Kansas State

1951-56 Wildcats
(Authentic Reproduction)





The Kansas State Wildcat football history was already mired in mediocrity long before the well publicized losing streak and dreadful records of the 1980's. Earning only sixteen victories between 1940 and 1952 very much established Manhattan, Kansas as a tough place to win. Heading into 1948, six different head coaches and twenty-eight consecutive losses almost served as a template for the future of K-State football. If one marks the beginning of the modern football era at the end of World War II, being held scoreless in twenty-two games between 1945 and 1952 firmly established Kansas State as everyone's favorite homecoming team. As Ralph Graham was completing a very undistinguished three year coaching stint in 1950, most of the Big Seven teams were changing to the Riddell suspension helmet but few K-State players had made that switch. A more important precedent set by Head Coach Ralph Graham was made in 1949 when he allowed center Harold Robinson to join the team and then offered him an athletic scholarship. Mr. Robinson, who passed away May 9, 2006 was the first African-American athlete in the Big Seven conference, the first to be granted an athletic scholarship, and the first to be named All Conference. Despite the poor record of the team, the Wildcat players excelled in another way as they stood by Robinson and as he later stated, "they protected me." When Bill Meek took the reins in '51, he introduced the Riddell RT plastic helmet, a white shell with one-inch purple center stripe that was maintained until the conclusion of the 1956 season. One-inch gold with black trim "vintage Riddell Catalog" numbers, often referred to as "Eagle numbers" as the NFL's Philadelphia Eagles were among the first to wear these, were placed on the rear of the helmets so that the players could identify their helmets quickly and easily. Meek's first two seasons were reflections of typical K-State years, posting 1-7-1 and 1-9 records but in 1953 forward progress was noted with a 6-3-1 second-place conference finish behind the heroics of Wildcat great Veryl Switzer. Switzer, a do-it-all back, led the country in punt returns and as the second African-American scholarship player at K-State, led the way in demonstrating tolerance and patience in a climate of racial bias. A class act and two-year All American in 1952 and '53, Switzer later played in the NFL and CFL. Meek's teams peaked in 1954 at 7-3 with what would remain a Wildcat high water mark for over thirty-five years and had a chance at an Orange Bowl berth until losing to Colorado in the season finale. Guard Ron Marciniak was the plowhorse and squeezed in a one-year pro career with the Redskins before excelling with Toronto in the CFL and later having a distinguished coaching career. A ten-year scout for Tom Landry and the Cowboys, Marciniak is still a top evaluator of talent for the Baltimore Ravens.  Meek left in '55 to take the head job at Houston and Bernard "Bus" Mertes took the winning record and twenty lettermen left to him and promptly and systematically ran the record down from 4-6 in his first season (although the huge 46-0 bombing of KU led to an all-out fan assault on the goal posts) to a 2-8 mark in his final season of 1959. Because Kansas was suffering through a  time of crisis under head coach Chuck Mather who was having difficulty translating the success he enjoyed at Massillon (Ohio) H.S. to the college level, K-State was in the catbird's seat in-state but did not take advantage of it. As the 4-6 mark of '55 went to 3-7 in '56, there was little to cheer about. Larned, KS back Gene Keady was an effective runner, making his mark in 1954's second game with 132 yards against Wyoming and continuing that high level of play behind scrappy but largely ineffective lines. By '56 Keady was the Wildcats' top scorer with forty-three points but he chose a path in basketball and became one of the nation's most highly respected collegiate coaches, leading Purdue to over five hundred victories in twenty-five years as their head coach.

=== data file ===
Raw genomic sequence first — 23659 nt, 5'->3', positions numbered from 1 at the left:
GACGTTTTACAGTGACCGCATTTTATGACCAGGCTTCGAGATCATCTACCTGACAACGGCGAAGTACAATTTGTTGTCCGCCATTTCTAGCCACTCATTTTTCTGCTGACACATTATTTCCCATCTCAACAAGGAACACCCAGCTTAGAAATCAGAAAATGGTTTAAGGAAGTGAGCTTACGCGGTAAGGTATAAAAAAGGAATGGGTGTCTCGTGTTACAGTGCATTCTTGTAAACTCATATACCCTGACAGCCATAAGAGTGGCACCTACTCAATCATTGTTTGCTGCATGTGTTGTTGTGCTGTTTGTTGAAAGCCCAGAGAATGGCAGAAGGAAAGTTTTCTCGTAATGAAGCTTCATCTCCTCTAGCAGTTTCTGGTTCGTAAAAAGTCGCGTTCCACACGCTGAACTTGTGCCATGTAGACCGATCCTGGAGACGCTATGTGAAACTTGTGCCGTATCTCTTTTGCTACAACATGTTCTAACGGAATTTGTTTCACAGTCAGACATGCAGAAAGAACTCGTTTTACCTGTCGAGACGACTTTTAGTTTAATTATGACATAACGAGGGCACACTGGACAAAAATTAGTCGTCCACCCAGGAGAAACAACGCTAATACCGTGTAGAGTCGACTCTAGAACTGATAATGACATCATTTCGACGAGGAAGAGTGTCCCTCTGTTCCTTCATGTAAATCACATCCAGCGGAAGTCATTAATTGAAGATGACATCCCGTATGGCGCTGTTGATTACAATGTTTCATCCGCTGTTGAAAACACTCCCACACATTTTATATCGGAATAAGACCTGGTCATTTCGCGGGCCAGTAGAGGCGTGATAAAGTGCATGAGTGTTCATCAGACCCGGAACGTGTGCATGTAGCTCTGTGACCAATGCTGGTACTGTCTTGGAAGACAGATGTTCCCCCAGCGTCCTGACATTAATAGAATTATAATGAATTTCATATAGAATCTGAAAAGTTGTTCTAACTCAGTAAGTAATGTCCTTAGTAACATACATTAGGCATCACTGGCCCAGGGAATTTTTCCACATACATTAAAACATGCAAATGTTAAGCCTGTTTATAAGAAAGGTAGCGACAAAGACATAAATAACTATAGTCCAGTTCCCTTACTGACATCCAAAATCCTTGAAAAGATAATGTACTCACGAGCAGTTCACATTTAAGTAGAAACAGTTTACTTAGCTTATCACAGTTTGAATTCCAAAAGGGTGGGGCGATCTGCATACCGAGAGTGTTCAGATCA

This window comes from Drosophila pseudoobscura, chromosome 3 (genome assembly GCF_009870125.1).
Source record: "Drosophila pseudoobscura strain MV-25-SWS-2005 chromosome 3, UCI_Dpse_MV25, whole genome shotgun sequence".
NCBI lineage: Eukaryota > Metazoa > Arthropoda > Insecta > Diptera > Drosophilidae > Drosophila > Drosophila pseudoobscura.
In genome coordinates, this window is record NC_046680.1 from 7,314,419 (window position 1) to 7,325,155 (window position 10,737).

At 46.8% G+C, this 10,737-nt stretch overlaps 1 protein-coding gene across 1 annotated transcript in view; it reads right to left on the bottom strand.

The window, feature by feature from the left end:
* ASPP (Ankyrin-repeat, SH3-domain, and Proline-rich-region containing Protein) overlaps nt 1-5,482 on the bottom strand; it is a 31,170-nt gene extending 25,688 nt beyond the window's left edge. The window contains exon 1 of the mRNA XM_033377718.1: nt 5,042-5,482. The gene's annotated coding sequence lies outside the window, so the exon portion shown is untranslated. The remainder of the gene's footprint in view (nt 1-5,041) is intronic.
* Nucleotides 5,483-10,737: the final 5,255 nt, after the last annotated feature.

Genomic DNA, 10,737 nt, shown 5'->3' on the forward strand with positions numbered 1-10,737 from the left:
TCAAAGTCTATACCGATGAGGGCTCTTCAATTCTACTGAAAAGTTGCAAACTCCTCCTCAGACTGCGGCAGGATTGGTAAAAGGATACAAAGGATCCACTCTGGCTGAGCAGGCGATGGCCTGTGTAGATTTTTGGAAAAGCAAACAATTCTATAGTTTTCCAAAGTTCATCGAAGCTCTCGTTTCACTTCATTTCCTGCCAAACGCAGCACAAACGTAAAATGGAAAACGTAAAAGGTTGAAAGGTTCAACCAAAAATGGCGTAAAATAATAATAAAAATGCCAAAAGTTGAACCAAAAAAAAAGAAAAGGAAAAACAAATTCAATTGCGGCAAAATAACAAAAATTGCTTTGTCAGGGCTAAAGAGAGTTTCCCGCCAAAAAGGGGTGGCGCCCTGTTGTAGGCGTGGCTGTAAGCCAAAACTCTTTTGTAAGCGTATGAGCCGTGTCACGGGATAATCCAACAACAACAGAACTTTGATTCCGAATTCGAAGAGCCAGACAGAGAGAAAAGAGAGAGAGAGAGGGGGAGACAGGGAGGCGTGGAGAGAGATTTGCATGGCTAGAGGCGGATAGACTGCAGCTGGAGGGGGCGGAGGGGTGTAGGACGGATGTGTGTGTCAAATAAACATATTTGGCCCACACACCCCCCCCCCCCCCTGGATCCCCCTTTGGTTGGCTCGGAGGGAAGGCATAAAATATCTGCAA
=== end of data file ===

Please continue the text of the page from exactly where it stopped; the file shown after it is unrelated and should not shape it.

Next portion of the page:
If interested in any of these KSU helmets please click on the photos below.